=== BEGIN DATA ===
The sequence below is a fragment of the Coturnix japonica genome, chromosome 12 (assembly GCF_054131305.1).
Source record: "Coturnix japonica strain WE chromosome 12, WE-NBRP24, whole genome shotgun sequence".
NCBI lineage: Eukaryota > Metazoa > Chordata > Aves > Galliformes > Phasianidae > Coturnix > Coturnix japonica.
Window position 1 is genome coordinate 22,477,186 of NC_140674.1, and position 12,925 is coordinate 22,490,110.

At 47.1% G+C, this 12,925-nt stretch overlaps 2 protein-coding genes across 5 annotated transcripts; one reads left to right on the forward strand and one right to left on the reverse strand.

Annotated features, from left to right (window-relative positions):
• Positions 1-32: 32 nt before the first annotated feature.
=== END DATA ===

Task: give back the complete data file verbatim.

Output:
The sequence below is a fragment of the Coturnix japonica genome, chromosome 12 (assembly GCF_054131305.1).
Source record: "Coturnix japonica strain WE chromosome 12, WE-NBRP24, whole genome shotgun sequence".
NCBI lineage: Eukaryota > Metazoa > Chordata > Aves > Galliformes > Phasianidae > Coturnix > Coturnix japonica.
Window position 1 is genome coordinate 22,477,186 of NC_140674.1, and position 12,925 is coordinate 22,490,110.

At 47.1% G+C, this 12,925-nt stretch overlaps 2 protein-coding genes across 5 annotated transcripts; one reads left to right on the forward strand and one right to left on the reverse strand.

Annotated features, from left to right (window-relative positions):
• Positions 1-32: 32 nt before the first annotated feature.